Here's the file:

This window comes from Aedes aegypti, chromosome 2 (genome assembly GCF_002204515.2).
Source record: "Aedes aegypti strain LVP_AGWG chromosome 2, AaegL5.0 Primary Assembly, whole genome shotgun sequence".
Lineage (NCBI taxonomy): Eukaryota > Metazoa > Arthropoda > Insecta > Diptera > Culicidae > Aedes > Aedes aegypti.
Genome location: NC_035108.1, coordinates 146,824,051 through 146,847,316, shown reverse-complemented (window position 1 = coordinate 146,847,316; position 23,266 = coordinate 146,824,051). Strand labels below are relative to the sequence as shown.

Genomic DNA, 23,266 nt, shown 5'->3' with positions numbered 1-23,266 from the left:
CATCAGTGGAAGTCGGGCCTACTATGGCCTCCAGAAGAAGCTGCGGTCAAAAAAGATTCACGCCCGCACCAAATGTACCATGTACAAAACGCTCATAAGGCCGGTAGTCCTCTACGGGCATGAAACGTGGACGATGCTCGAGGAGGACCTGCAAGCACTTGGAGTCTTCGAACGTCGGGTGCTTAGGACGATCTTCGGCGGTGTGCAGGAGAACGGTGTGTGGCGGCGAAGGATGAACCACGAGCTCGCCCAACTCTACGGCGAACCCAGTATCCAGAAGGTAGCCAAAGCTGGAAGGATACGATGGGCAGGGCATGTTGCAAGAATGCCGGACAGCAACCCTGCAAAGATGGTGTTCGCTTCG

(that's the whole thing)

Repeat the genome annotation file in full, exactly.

This window comes from Aedes aegypti, chromosome 2 (genome assembly GCF_002204515.2).
Source record: "Aedes aegypti strain LVP_AGWG chromosome 2, AaegL5.0 Primary Assembly, whole genome shotgun sequence".
Lineage (NCBI taxonomy): Eukaryota > Metazoa > Arthropoda > Insecta > Diptera > Culicidae > Aedes > Aedes aegypti.
Genome location: NC_035108.1, coordinates 146,824,051 through 146,847,316, shown reverse-complemented (window position 1 = coordinate 146,847,316; position 23,266 = coordinate 146,824,051). Strand labels below are relative to the sequence as shown.

Genomic DNA, 23,266 nt, shown 5'->3' with positions numbered 1-23,266 from the left:
CATCAGTGGAAGTCGGGCCTACTATGGCCTCCAGAAGAAGCTGCGGTCAAAAAAGATTCACGCCCGCACCAAATGTACCATGTACAAAACGCTCATAAGGCCGGTAGTCCTCTACGGGCATGAAACGTGGACGATGCTCGAGGAGGACCTGCAAGCACTTGGAGTCTTCGAACGTCGGGTGCTTAGGACGATCTTCGGCGGTGTGCAGGAGAACGGTGTGTGGCGGCGAAGGATGAACCACGAGCTCGCCCAACTCTACGGCGAACCCAGTATCCAGAAGGTAGCCAAAGCTGGAAGGATACGATGGGCAGGGCATGTTGCAAGAATGCCGGACAGCAACCCTGCAAAGATGGTGTTCGCTTCG